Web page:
But don't keep me accountable for this. ;-) ;-)

 

Bye

 

Simon

 

It won't harm your Helix, and isn't a safety warning.  The quality of the sound allegedly drops with phantom power.  Keep in mind, I only say allegedly because personally I've yet to connect it to a phantom power supply.  There's been many people posting here who complained about bad sound, and after troubleshooting it with the group they realized that they'd had it connected to phantom power.

 

Once they shielded it from the phantom power their awesome sound came back.

 

Hey, whatever works for you though.

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20 hours ago, Kilrahi said:

It won't harm your Helix, and isn't a safety warning.  ...

You are absolutely right! 

The manual (Helix 2.0 Owners Manual - Rev D - English) just states

"...IMPORTANT! Never connect the Helix device's XLR outputs to a device whose XLR inputs have 48V phantom power enabled!..."

Without any explaination.

 

I must have confused it with the g systems manual where SOMEWHERE (!! i don't even find that occurence) was stated that phantom power could harm the device.

Sorry, my mistake.

 

20 hours ago, Kilrahi said:

...The quality of the sound allegedly drops with phantom power.  ..

 

As you explained: 'Allegedly' .... and where others described their 'sound drops' i  just wanted to share my experience of 'no sound drop'. ;-)

 

(it sometimes bothers me that the internet often boosts and exaggerates - up to 'creates' - negative experiences because normal/expected experiences are usually not  shared. And since even positive experiences are shared more often the world is pictured as only hits & misses, tops & flops, blessings & dangers, .... So i just wanted to share 'normal life' ;-) )

 

Bye

 

Simon

 

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I play durectly connected to FOH when gigging, usin a wired Behringer in-ear system. Because of the phantom power issue, I added into my band’s technical rider that my LT requires a DI, to be part of the scope of the FOH. My XLRs are used by my in-ear, at least one so I can do my own mix.

In my opinion the DI-box serves as a galvanic seperation, just in case something happens to either my LT or the FOH system. Safety first, as the places where we gig do not all have state of the art electrics and sound engineers sometimes connect power distributor to the next one, to the next one and so on.

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1 hour ago, Simon268 said:

As you explained: 'Allegedly' .... and where others described their 'sound drops' i  just wanted to share my experience of 'no sound drop'. ;-)

 

Absolutely... there are numerous reports of sound attenuation and tone loss problems as well as numerous positive reports like yours.... but there is no "allegedly" about it, both experiences are quite possible.

 

It is important to understand that Phantom Power is not always the same. Although there are basic standards there are P12, P24 and P48 systems in the wild. There are also other specialized applications (P12L and SP48) that you may or may not encounter. Just because it works fine on your setup, you may drag it to a club and find your tones take a nose dive when the tech turns on the phantom power because something needs it.  Being prepared for that possibility could be the difference between having a good night or a really bad night wondering what happened to your tone.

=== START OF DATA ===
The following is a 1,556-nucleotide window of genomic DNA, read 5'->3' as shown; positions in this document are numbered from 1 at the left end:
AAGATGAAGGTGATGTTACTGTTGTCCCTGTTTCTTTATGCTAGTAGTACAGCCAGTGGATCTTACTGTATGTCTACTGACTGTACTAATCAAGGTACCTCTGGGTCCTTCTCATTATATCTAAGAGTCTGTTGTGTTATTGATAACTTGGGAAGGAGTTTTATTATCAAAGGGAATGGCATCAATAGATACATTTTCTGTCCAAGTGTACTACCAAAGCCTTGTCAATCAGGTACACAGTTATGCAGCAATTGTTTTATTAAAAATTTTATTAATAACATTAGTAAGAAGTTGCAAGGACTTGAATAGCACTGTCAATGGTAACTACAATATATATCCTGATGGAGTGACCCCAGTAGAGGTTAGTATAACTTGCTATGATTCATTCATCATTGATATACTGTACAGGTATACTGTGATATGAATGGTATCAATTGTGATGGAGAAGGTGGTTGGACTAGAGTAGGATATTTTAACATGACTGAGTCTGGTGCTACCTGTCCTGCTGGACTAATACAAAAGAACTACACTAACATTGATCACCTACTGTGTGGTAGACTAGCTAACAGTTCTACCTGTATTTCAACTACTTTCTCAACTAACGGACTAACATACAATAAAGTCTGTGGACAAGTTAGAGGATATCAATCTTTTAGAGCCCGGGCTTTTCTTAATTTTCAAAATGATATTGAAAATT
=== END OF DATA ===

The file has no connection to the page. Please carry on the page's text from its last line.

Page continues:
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18 hours ago, codamedia said:

...It is important to understand that Phantom Power is not always the same. ...Just because it works fine on your setup, you may drag it to a club and find your tones take a nose dive ...

Thanks for this advice. I didn't  know that and will consider it.

Fortunately this is not a big problem for me because i play either at  home or at my church 99,5% of the time .... so i only have to check 2 venues. :-D

(and in the other 0,5% i have DI boxes at with me :-D )

 

18 hours ago, codamedia said:

... but there is no "allegedly" about it, both experiences are quite possible....

I am no native speaker and understood

'allegedly'

as

'I (the one who is speaking/writing) can't verify this and am only repeating what other people reported'

Didn't meant 'I doubt that....'. :-D

 

But let's better play some guitar than discuss semantics (in a language i am not really firm). :-D :-D :-D

 

bye

 

Simon

 

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I absolutely have this issue with a Bose L1 model II system. I use the Triton Phantom Blocker (works great - is like the one listed above) but am now looking at the Radial Ice Cube as well - anyone try one of these?

 

The most likely reason some don't have the problem is that the phantom circuit voltage and impedance  from the mixer may be different than standard (aka not true 48V and some other impedance than 6.8kohm.

 

https://www.amazon.com/Radial-Engineering-Balanced-Isolator-Eliminator/dp/B00UIDM6TW/ref=sr_1_1?ie=UTF8&qid=1548619286&sr=8-1&keywords=radial+ice+cube